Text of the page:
Posted: February 4, 2011 in Feminism, Gender Violence


In the state of Georgia, a bill is being considered to remove the ‘victim status’ of those who take rape, sexual assault, domestic violence and stalking cases to court. The complainants will, if the bill is passed, be known only as the ‘accusers’ until a prosecution is achieved.

Feminists are up in arms, saying the bill itself is ‘ like one long assault on women’s autonomy and capacity as thinking human beings. Each time the word “victim” is crossed out in favor of “accuser,” it’s another slap in the face to justice. Franklin’s utterly misogynistic, hateful bill tells victims that regardless of what they’ve experienced,  those experiences aren’t valid and they’re not to be believed until our justice system deems it so.’

But I agree with this commenter:

‘”To diminish a victim’s ordeal by branding him/her an accuser essentially questions whether the crime committed against the victim is a crime at all.”

Yes, it does. The Sixth Amendment to the U.S. Constitution guarantees an accused person the right to confront his accuser. This includes men accused of rape, whether you like it or not. When a court designates someone a ‘victim’ before a conviction, the accused person’s constitutional right to due process is violated.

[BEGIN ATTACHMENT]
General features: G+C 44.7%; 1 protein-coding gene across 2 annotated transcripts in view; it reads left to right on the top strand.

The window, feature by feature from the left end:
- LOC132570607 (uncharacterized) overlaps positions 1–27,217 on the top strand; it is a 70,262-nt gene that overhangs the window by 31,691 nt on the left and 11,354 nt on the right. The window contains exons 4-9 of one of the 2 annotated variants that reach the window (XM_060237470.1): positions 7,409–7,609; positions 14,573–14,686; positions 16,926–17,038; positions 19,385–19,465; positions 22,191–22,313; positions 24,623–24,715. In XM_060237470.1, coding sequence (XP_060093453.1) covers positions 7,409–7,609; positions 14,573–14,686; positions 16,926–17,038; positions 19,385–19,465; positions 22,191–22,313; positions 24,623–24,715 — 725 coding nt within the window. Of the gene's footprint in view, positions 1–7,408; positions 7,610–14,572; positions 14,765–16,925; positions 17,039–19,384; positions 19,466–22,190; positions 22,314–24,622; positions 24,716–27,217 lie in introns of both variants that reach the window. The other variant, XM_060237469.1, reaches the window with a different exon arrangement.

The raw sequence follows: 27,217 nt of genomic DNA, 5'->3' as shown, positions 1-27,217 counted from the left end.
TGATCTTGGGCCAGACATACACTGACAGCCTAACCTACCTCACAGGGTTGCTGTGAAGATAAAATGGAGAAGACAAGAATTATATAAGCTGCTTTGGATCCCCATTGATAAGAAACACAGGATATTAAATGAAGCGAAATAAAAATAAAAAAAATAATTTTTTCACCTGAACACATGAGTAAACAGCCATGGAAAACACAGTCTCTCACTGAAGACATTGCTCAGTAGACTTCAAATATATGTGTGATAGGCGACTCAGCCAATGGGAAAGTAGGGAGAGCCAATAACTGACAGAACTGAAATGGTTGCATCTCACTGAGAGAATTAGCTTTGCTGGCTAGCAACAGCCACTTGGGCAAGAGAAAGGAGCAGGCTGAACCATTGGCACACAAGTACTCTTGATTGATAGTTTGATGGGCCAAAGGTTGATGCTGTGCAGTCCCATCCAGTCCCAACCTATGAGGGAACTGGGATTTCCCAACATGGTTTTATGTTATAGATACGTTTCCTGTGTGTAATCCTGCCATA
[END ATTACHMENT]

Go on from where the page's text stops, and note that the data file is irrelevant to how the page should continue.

As a liberal, I find it bizarre that many of us on the left will scream our heads off for due process for detainees at Guantanamo Bay, and beg to commute the death sentences of convicted murderers, but conveniently forget these principles as soon as the word “rape” is uttered.’

Feminism likes to accord ‘victim status’ to all women, in its most extreme form. ‘Rape culture’, according to feminists such as Melissa McEwan, is  ‘the objectification of women, which is part of a dehumanizing process that renders consent irrelevant.’ that renders consent irrelevant.

So women are victims before they are even raped, before they even go to the police, before they even get to court.

I think it is about time someone challenged this myth. That someone seems to be the State of Georgia. I welcome this bill.


  1. But fraud, burglary and assault ‘victims’ will still be called ‘victims’, even before any conviction. So why are they trying to change the status of rape ‘victims’?

    From what I’ve read, this is linked to the pro-Life lobby’s attempted redefinition of rape, to maximise the number of women not eligible for abortions – something part of an extremely illiberal agenda.


  2. I’d like to read another article on it. This one was so determined to frame the bill as ‘misogynist’ that it wasn’t very measured!

    Here is a comment from the post that was linked to in the article I have mentioned above. It raises some interesting points:

    ‘I’ll admit on first glance I was appalled. But I agree with others in that this bill just seems to reaffirm the right to face the accused and the right to a fair trial and the right to remain innocent until proven guilty, which is often undermined in Rape/sexual assault/and stalking cases. It seems that sexual assault automatically puts the accused in a guilty category, look at what happened to Big Ben, in Georgia no less. He committed no crime, but because someone accused him of sexual assault he’ll always be remembered as a sexual deviant.